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Final Portrait - Film Review

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Published October 1st 2017
From the perspective of the sitter
Final Portrait
Final Portrait Poster

In Stanley Tucci new film, he explores the artistic process of Swiss artist Alberto Giacometti (Geoffrey Rush) as he painstakingly attempted to paint what would be his last portrait, a portrait of the American art lover James Lord (Armie Hammer). Unfolding over a three week period in Paris in 1964, Giacometti attempted to capture James on canvas, but his insecurity regarding his skills and belief that art can never truly be finished, makes this process an excruciating ordeal for not only painter but also the subject.

Giacometti had originally assured James he could complete the portrait in a single afternoon sitting, however he continually undoes his work that he has completed over the last few days only to rework the painting again and again and again. Furthering emphasising this monotonous ordeal that James is experiencing, is the studio itself which lacks colour and is instead filled with black, white and grey tones.

In order to break up these long repetitive hours of painting, James and Giacometti take walks through the cemetry and dine at the local cafes, through which a touching and offbeat friendship is developed, and a glimpse into Giacometti is shown. Although Tucci refrains from going down the beaten path of showing flashbacks to Giacometti childhood and early artistic years in an effort to explain why Giacometti is the way he is and how he got to this point. Instead he leaves the lives of the men mostly a mystery including why Giacometti started sculpting those haunting, skeletal figures, why James is even in Paris at all and why he must return so soon to America.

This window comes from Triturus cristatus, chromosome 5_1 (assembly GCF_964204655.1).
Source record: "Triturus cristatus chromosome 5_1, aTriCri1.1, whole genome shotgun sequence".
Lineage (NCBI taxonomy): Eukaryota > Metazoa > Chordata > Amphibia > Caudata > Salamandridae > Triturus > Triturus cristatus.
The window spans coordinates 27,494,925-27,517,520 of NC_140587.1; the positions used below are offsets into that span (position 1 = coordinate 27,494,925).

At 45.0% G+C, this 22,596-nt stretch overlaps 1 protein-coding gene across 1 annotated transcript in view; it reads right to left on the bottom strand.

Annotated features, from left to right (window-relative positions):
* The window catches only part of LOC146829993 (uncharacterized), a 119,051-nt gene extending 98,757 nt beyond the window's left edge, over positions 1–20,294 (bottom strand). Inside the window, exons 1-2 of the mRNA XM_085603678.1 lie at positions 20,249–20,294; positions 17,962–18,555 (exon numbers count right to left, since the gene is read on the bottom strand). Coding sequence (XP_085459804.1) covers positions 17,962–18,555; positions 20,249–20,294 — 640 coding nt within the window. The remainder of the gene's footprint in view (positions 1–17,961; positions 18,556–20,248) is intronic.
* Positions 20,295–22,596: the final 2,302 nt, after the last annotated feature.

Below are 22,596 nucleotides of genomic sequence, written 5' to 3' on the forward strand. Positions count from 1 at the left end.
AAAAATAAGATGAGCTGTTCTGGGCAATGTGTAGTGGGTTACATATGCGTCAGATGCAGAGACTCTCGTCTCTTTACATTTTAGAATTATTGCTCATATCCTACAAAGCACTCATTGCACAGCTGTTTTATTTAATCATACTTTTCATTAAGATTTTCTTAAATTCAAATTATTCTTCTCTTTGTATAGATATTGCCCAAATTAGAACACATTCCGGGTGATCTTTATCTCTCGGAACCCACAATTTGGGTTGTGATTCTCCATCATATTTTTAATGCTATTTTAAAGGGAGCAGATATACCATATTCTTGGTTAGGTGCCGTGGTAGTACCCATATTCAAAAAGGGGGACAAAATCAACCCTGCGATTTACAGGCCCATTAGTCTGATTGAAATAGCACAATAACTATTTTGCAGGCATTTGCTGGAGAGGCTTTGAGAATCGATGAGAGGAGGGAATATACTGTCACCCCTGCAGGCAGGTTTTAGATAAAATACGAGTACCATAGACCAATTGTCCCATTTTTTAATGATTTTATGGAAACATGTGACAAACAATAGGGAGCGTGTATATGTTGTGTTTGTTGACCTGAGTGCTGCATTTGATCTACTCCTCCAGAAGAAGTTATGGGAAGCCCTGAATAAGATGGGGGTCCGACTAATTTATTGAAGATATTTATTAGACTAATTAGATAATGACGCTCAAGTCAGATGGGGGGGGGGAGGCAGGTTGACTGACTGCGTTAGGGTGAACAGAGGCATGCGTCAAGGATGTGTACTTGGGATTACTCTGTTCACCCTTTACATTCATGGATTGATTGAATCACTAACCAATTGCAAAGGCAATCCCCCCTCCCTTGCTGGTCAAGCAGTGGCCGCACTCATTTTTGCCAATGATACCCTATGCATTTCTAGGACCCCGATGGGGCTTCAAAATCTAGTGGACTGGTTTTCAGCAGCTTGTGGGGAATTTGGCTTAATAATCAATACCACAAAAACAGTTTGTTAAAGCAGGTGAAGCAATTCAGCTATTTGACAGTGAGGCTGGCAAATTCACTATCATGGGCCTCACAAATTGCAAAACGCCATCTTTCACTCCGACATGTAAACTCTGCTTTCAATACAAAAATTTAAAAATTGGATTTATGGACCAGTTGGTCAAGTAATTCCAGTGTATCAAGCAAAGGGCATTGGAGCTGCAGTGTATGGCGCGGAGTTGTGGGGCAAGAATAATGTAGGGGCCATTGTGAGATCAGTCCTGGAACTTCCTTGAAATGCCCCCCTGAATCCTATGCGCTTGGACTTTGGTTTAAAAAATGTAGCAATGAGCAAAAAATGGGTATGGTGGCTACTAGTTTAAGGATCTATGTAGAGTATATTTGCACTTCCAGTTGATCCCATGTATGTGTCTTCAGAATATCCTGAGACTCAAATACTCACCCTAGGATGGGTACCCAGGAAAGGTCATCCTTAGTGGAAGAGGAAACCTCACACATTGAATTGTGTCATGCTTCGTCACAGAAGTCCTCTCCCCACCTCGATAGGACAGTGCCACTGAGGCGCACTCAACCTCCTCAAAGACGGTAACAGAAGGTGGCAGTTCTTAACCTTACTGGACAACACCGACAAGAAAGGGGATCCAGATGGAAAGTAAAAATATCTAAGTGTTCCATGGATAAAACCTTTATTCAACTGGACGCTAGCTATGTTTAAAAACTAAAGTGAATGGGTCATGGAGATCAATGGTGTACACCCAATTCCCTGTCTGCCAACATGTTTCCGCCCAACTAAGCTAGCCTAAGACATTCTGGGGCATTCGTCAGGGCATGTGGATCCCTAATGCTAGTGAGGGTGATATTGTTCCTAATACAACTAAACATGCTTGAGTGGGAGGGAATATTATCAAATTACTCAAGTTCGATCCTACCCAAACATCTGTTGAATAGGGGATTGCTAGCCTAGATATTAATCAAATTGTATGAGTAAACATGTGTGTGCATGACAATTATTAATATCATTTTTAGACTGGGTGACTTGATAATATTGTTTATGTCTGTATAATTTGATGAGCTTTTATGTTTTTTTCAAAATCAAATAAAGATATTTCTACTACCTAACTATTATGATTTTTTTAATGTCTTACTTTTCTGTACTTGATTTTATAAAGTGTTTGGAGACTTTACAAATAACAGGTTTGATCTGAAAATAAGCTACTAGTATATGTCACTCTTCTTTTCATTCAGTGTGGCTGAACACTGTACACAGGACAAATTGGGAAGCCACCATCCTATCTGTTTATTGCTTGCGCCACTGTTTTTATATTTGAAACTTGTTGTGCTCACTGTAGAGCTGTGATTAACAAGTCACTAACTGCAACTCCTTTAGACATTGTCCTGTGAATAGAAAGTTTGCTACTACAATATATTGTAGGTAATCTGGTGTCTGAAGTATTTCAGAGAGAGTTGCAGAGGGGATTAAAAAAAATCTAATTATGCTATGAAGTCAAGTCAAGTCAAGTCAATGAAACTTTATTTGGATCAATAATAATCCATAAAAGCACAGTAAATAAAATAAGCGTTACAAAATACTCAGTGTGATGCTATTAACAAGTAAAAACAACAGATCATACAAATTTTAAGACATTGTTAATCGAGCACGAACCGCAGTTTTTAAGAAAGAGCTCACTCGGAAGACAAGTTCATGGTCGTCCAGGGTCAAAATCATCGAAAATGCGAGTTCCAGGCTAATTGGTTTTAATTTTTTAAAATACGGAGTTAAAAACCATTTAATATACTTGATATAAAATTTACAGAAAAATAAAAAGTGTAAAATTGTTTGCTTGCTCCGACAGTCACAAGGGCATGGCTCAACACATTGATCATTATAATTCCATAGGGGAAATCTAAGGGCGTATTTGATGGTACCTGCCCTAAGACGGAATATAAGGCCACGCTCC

Thus, much like the painting that Giacometti doesn't finish the movie itself feels unfinished, as if it still missing those final touches that would turn the film from something good into a grand masterpiece.
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Why? A glimpse into the world-renowned artist Alberto Giacometti
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